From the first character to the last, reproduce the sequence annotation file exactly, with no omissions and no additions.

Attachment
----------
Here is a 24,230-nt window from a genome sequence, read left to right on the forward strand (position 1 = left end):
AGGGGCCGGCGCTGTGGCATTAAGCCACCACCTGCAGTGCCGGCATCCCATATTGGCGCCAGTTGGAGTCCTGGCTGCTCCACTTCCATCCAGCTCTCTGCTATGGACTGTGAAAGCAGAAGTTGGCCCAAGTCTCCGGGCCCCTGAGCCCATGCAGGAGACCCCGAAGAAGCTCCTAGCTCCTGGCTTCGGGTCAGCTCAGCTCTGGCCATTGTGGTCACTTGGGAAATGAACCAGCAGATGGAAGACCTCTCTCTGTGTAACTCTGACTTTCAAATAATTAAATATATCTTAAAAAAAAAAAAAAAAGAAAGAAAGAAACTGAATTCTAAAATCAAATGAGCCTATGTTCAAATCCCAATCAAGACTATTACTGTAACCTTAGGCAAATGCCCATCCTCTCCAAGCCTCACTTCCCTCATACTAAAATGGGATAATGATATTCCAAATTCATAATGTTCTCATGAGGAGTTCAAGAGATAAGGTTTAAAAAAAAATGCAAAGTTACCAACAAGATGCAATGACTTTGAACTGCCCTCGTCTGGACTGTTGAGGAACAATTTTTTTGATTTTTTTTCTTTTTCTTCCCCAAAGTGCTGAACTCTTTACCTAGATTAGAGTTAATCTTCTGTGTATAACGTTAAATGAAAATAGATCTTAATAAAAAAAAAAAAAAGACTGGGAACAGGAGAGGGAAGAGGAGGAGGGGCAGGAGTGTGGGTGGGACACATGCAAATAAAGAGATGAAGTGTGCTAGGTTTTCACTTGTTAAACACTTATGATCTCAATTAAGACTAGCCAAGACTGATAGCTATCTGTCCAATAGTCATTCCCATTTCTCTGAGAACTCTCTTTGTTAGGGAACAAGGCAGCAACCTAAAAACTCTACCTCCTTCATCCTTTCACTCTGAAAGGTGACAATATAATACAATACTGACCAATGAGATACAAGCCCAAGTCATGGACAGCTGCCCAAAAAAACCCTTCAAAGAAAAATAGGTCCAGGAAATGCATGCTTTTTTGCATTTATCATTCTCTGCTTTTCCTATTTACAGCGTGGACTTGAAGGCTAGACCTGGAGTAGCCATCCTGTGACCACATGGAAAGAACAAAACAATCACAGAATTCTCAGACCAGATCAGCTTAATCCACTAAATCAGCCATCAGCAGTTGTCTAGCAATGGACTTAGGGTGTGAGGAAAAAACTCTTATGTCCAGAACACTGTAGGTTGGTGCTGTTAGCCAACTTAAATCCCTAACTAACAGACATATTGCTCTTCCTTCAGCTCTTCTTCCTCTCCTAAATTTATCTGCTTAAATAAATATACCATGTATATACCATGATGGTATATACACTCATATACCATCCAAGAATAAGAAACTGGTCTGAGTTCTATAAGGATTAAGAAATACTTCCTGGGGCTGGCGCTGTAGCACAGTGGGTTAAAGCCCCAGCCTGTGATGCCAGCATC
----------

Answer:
Here is a 24,230-nt window from a genome sequence, read left to right on the forward strand (position 1 = left end):
AGGGGCCGGCGCTGTGGCATTAAGCCACCACCTGCAGTGCCGGCATCCCATATTGGCGCCAGTTGGAGTCCTGGCTGCTCCACTTCCATCCAGCTCTCTGCTATGGACTGTGAAAGCAGAAGTTGGCCCAAGTCTCCGGGCCCCTGAGCCCATGCAGGAGACCCCGAAGAAGCTCCTAGCTCCTGGCTTCGGGTCAGCTCAGCTCTGGCCATTGTGGTCACTTGGGAAATGAACCAGCAGATGGAAGACCTCTCTCTGTGTAACTCTGACTTTCAAATAATTAAATATATCTTAAAAAAAAAAAAAAAAGAAAGAAAGAAACTGAATTCTAAAATCAAATGAGCCTATGTTCAAATCCCAATCAAGACTATTACTGTAACCTTAGGCAAATGCCCATCCTCTCCAAGCCTCACTTCCCTCATACTAAAATGGGATAATGATATTCCAAATTCATAATGTTCTCATGAGGAGTTCAAGAGATAAGGTTTAAAAAAAAATGCAAAGTTACCAACAAGATGCAATGACTTTGAACTGCCCTCGTCTGGACTGTTGAGGAACAATTTTTTTGATTTTTTTTCTTTTTCTTCCCCAAAGTGCTGAACTCTTTACCTAGATTAGAGTTAATCTTCTGTGTATAACGTTAAATGAAAATAGATCTTAATAAAAAAAAAAAAAAGACTGGGAACAGGAGAGGGAAGAGGAGGAGGGGCAGGAGTGTGGGTGGGACACATGCAAATAAAGAGATGAAGTGTGCTAGGTTTTCACTTGTTAAACACTTATGATCTCAATTAAGACTAGCCAAGACTGATAGCTATCTGTCCAATAGTCATTCCCATTTCTCTGAGAACTCTCTTTGTTAGGGAACAAGGCAGCAACCTAAAAACTCTACCTCCTTCATCCTTTCACTCTGAAAGGTGACAATATAATACAATACTGACCAATGAGATACAAGCCCAAGTCATGGACAGCTGCCCAAAAAAACCCTTCAAAGAAAAATAGGTCCAGGAAATGCATGCTTTTTTGCATTTATCATTCTCTGCTTTTCCTATTTACAGCGTGGACTTGAAGGCTAGACCTGGAGTAGCCATCCTGTGACCACATGGAAAGAACAAAACAATCACAGAATTCTCAGACCAGATCAGCTTAATCCACTAAATCAGCCATCAGCAGTTGTCTAGCAATGGACTTAGGGTGTGAGGAAAAAACTCTTATGTCCAGAACACTGTAGGTTGGTGCTGTTAGCCAACTTAAATCCCTAACTAACAGACATATTGCTCTTCCTTCAGCTCTTCTTCCTCTCCTAAATTTATCTGCTTAAATAAATATACCATGTATATACCATGATGGTATATACACTCATATACCATCCAAGAATAAGAAACTGGTCTGAGTTCTATAAGGATTAAGAAATACTTCCTGGGGCTGGCGCTGTAGCACAGTGGGTTAAAGCCCCAGCCTGTGATGCCAGCATC